Fatshion Blog

Long ago I had an idea. This idea was to create a safe-haven where fat people could learn the folly of their poor dressing ways. The idea was predicated on the belief that behaving and presenting yourself in certain ways dictates success, happiness and public perceptions both good and bad. This idea, and this idea alone, has lead to the creation of the Fatshion Blog. Learn to maximize your potential in life by maximizing others' perceptions of you.

Tuesday, May 16, 2006

Go(atee) to Hell

When I think of the antithesis of Fatshion, I think of a large man wearing faux zebra fur Doc Martins, a pair of JNCOs, a rockabilly style button down with guitars printed all over it, long side sideburns and a bushy goatee. We've started to cover many Fatshion basics, but we've said very little about personal grooming. Before too long, many people start asking, "What about those sideburns and that goatee?" Willis is talkin' 'bout facial hair.

Here's the bomb. Facial hair should be avoided at almost all costs. That's right. I said it. Even with thin guys, facial hair only looks good about ten percent of the time. This is reduced to about one percent of the time that facial hair actually looks good on overweight men. There are a few reasons why. First, facial hair intended to mask double chins, fat cheeks, or recessed chins rarely performs as the wearer thinks, and often actually draws attention to the troubled area. When facial hair is allowed to grow long and ratty, it looks disgustingly unkept, and when it is kept short and groomed, it doesn't provide the masking effect that it was grown for in the first place. Second, facial hair is simply not fashionable. Sideburns, goatees, soul patches, mustaches, chin straps, full beards: you name it, it's just not in style. Third, with a lack of a jaw line, fat people are forced to end full beards at an arbitrary point along their double chins. When thin people have chiseled jaw and neck lines, there are natural places for facial hair to stop. With fat people, these lines are considerably blurred, and choosing a place to end your facial hair can be disastrous. Lastly, a stubbly day after look works for models and good looking people, but the same look makes overweight people look sloth-like.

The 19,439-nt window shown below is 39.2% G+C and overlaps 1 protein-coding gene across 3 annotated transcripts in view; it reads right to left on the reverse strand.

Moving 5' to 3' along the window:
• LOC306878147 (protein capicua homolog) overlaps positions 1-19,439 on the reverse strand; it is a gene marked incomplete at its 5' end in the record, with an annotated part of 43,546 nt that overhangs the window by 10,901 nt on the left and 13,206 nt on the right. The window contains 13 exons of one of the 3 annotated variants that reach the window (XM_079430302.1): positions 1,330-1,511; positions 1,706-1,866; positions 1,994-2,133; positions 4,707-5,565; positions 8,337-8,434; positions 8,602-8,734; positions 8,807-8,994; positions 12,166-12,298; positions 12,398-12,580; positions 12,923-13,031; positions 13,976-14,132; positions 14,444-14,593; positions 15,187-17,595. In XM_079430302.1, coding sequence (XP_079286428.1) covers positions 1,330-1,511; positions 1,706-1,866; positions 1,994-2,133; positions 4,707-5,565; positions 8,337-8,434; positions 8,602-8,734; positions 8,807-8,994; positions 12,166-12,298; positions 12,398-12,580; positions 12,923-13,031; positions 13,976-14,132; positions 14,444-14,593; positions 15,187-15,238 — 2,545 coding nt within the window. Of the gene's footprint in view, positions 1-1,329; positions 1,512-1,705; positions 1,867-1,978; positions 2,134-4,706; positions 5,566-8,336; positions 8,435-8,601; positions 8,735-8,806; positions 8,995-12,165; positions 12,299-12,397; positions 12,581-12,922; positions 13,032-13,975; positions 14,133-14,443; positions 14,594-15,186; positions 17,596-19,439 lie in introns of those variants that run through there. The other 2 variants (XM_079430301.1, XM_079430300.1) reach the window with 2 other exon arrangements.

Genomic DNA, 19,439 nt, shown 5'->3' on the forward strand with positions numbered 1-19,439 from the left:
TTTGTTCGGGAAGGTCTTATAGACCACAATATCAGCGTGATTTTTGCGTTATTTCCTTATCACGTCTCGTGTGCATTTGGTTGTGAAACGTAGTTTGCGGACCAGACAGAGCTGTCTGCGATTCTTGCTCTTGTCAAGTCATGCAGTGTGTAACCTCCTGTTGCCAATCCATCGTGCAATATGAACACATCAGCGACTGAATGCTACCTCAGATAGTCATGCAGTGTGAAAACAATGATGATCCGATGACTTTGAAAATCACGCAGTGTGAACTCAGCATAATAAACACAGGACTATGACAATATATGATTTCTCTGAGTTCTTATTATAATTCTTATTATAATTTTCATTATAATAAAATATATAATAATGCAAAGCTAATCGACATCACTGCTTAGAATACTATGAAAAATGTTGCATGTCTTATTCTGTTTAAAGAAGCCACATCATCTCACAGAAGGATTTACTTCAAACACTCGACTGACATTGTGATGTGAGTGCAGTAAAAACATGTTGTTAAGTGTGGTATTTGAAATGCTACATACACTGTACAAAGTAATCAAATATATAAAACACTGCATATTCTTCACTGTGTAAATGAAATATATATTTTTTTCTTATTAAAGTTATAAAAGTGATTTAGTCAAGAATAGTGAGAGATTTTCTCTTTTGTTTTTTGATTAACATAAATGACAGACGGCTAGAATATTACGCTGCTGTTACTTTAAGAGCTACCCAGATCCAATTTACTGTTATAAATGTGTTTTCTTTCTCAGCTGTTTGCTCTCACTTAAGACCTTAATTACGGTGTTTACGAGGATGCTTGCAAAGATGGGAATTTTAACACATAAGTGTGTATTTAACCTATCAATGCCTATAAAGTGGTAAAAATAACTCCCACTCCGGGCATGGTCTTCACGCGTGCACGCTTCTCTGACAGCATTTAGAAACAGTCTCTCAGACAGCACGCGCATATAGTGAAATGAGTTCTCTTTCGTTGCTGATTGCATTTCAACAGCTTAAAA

The biggest key to facial hair is to look around yourself. Look at the facial hair of the people you run into. All those people who have hideous facial hair think that their facial hair looks great, just like you think yours does.

This post brings up one of the fundamental dilemmas of Fatshion: in the midst of trying to look your best and trying to maximize perceptions, where do personal taste and personal style enter the picture? The ultimate answer is that many issues of personal taste ( i.e. I love the feel of silk shirts or I love these sideburns) are in diametric opposition to the principles of Fatshion. This doesn't mean that you must give up all personal style choices; rather, it means that your personal style, over time, should become far more congruent with the principles of Fatshion.

Your facial hair isn't fooling anyone about your chin(s), it's not fashionable, it ends awkwardly, and women don't like it. Don't consider yourself the one exception who actually does look better with facial hair. Don't wait until tomorrow... Shave today.


At 9:27 AM, Blogger rhinoceraces said...

I am still waiting to see you write something about fashion that points out the flaws in your personal apperance instead of supporting the ways you groom and dress.

At 9:39 PM, Anonymous Kalel said...

I would like to know why you have the view facial hair in general is not in style? If you look at trend setters, i.e. movie and rock stars or models in mags, then facial hair is in style. In fact I am seeing more and more beards. If you go by what everyone is doing, or wearing, then facial hair is still in. Excluding the mustache. May it forever rest in peace.


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